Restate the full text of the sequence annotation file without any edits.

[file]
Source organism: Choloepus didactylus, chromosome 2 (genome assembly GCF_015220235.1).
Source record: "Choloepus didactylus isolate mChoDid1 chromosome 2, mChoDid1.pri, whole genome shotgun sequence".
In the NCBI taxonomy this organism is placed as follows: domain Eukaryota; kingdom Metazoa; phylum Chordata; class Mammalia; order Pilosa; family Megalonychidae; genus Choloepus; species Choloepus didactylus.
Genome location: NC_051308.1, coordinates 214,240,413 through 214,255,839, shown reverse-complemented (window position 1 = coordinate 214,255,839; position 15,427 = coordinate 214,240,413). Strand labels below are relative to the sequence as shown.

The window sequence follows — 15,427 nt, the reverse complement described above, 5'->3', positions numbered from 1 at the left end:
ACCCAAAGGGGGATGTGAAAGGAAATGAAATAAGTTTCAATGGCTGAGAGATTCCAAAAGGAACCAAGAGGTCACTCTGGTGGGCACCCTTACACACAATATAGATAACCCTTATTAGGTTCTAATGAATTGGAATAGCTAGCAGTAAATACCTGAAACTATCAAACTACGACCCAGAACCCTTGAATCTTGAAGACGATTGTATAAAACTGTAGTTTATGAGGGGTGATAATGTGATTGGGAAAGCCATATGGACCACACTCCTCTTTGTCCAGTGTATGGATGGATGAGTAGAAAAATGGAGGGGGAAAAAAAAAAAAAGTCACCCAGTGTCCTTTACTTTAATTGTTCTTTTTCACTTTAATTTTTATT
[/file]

Source organism: Choloepus didactylus, chromosome 2 (genome assembly GCF_015220235.1).
Source record: "Choloepus didactylus isolate mChoDid1 chromosome 2, mChoDid1.pri, whole genome shotgun sequence".
In the NCBI taxonomy this organism is placed as follows: domain Eukaryota; kingdom Metazoa; phylum Chordata; class Mammalia; order Pilosa; family Megalonychidae; genus Choloepus; species Choloepus didactylus.
Genome location: NC_051308.1, coordinates 214,240,413 through 214,255,839, shown reverse-complemented (window position 1 = coordinate 214,255,839; position 15,427 = coordinate 214,240,413). Strand labels below are relative to the sequence as shown.

The window sequence follows — 15,427 nt, the reverse complement described above, 5'->3', positions numbered from 1 at the left end:
ACCCAAAGGGGGATGTGAAAGGAAATGAAATAAGTTTCAATGGCTGAGAGATTCCAAAAGGAACCAAGAGGTCACTCTGGTGGGCACCCTTACACACAATATAGATAACCCTTATTAGGTTCTAATGAATTGGAATAGCTAGCAGTAAATACCTGAAACTATCAAACTACGACCCAGAACCCTTGAATCTTGAAGACGATTGTATAAAACTGTAGTTTATGAGGGGTGATAATGTGATTGGGAAAGCCATATGGACCACACTCCTCTTTGTCCAGTGTATGGATGGATGAGTAGAAAAATGGAGGGGGAAAAAAAAAAAAAGTCACCCAGTGTCCTTTACTTTAATTGTTCTTTTTCACTTTAATTTTTATT